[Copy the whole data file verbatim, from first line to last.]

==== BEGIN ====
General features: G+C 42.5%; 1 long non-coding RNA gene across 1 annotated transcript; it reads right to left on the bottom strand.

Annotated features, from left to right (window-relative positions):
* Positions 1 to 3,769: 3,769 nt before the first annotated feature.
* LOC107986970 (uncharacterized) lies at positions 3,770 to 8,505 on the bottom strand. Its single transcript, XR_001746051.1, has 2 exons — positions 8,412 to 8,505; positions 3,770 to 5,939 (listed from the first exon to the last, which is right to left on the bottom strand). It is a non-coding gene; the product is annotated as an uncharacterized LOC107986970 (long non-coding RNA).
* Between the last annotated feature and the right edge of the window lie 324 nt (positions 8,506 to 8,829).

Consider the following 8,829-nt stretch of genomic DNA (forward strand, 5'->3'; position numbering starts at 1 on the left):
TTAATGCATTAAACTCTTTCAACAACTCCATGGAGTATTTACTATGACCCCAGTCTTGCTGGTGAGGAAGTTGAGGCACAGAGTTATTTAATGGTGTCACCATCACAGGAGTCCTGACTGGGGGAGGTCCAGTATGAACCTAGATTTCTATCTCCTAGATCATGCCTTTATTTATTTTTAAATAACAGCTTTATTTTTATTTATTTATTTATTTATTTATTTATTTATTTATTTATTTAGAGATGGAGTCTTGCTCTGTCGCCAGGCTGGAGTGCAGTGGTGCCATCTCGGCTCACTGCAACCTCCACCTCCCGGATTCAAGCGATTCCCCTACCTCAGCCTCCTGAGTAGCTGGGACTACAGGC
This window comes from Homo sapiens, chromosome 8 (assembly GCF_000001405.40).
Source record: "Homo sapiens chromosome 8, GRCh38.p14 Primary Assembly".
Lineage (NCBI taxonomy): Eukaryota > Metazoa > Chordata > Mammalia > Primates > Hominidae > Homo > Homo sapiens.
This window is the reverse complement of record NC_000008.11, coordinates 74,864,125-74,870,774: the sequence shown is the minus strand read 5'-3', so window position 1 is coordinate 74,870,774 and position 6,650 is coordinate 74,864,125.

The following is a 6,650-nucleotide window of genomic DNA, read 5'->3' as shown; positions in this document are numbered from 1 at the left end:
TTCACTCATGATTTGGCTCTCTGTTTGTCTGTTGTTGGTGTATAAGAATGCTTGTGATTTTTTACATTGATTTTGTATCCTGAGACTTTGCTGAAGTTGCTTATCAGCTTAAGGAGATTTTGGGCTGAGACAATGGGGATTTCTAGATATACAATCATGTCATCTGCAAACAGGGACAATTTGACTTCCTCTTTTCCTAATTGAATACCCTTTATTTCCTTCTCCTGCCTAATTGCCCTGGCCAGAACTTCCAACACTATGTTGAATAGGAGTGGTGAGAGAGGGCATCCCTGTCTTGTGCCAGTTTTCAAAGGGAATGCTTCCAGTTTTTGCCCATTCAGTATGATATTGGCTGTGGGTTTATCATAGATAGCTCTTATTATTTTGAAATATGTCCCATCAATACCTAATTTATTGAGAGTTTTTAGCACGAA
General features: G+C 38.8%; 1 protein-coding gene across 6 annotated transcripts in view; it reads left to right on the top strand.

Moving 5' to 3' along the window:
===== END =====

General features: G+C 42.5%; 1 long non-coding RNA gene across 1 annotated transcript; it reads right to left on the bottom strand.

Annotated features, from left to right (window-relative positions):
* Positions 1 to 3,769: 3,769 nt before the first annotated feature.
* LOC107986970 (uncharacterized) lies at positions 3,770 to 8,505 on the bottom strand. Its single transcript, XR_001746051.1, has 2 exons — positions 8,412 to 8,505; positions 3,770 to 5,939 (listed from the first exon to the last, which is right to left on the bottom strand). It is a non-coding gene; the product is annotated as an uncharacterized LOC107986970 (long non-coding RNA).
* Between the last annotated feature and the right edge of the window lie 324 nt (positions 8,506 to 8,829).

Consider the following 8,829-nt stretch of genomic DNA (forward strand, 5'->3'; position numbering starts at 1 on the left):
TTAATGCATTAAACTCTTTCAACAACTCCATGGAGTATTTACTATGACCCCAGTCTTGCTGGTGAGGAAGTTGAGGCACAGAGTTATTTAATGGTGTCACCATCACAGGAGTCCTGACTGGGGGAGGTCCAGTATGAACCTAGATTTCTATCTCCTAGATCATGCCTTTATTTATTTTTAAATAACAGCTTTATTTTTATTTATTTATTTATTTATTTATTTATTTATTTATTTATTTAGAGATGGAGTCTTGCTCTGTCGCCAGGCTGGAGTGCAGTGGTGCCATCTCGGCTCACTGCAACCTCCACCTCCCGGATTCAAGCGATTCCCCTACCTCAGCCTCCTGAGTAGCTGGGACTACAGGC
This window comes from Homo sapiens, chromosome 8 (assembly GCF_000001405.40).
Source record: "Homo sapiens chromosome 8, GRCh38.p14 Primary Assembly".
Lineage (NCBI taxonomy): Eukaryota > Metazoa > Chordata > Mammalia > Primates > Hominidae > Homo > Homo sapiens.
This window is the reverse complement of record NC_000008.11, coordinates 74,864,125-74,870,774: the sequence shown is the minus strand read 5'-3', so window position 1 is coordinate 74,870,774 and position 6,650 is coordinate 74,864,125.

The following is a 6,650-nucleotide window of genomic DNA, read 5'->3' as shown; positions in this document are numbered from 1 at the left end:
TTCACTCATGATTTGGCTCTCTGTTTGTCTGTTGTTGGTGTATAAGAATGCTTGTGATTTTTTACATTGATTTTGTATCCTGAGACTTTGCTGAAGTTGCTTATCAGCTTAAGGAGATTTTGGGCTGAGACAATGGGGATTTCTAGATATACAATCATGTCATCTGCAAACAGGGACAATTTGACTTCCTCTTTTCCTAATTGAATACCCTTTATTTCCTTCTCCTGCCTAATTGCCCTGGCCAGAACTTCCAACACTATGTTGAATAGGAGTGGTGAGAGAGGGCATCCCTGTCTTGTGCCAGTTTTCAAAGGGAATGCTTCCAGTTTTTGCCCATTCAGTATGATATTGGCTGTGGGTTTATCATAGATAGCTCTTATTATTTTGAAATATGTCCCATCAATACCTAATTTATTGAGAGTTTTTAGCACGAA
General features: G+C 38.8%; 1 protein-coding gene across 6 annotated transcripts in view; it reads left to right on the top strand.

Moving 5' to 3' along the window: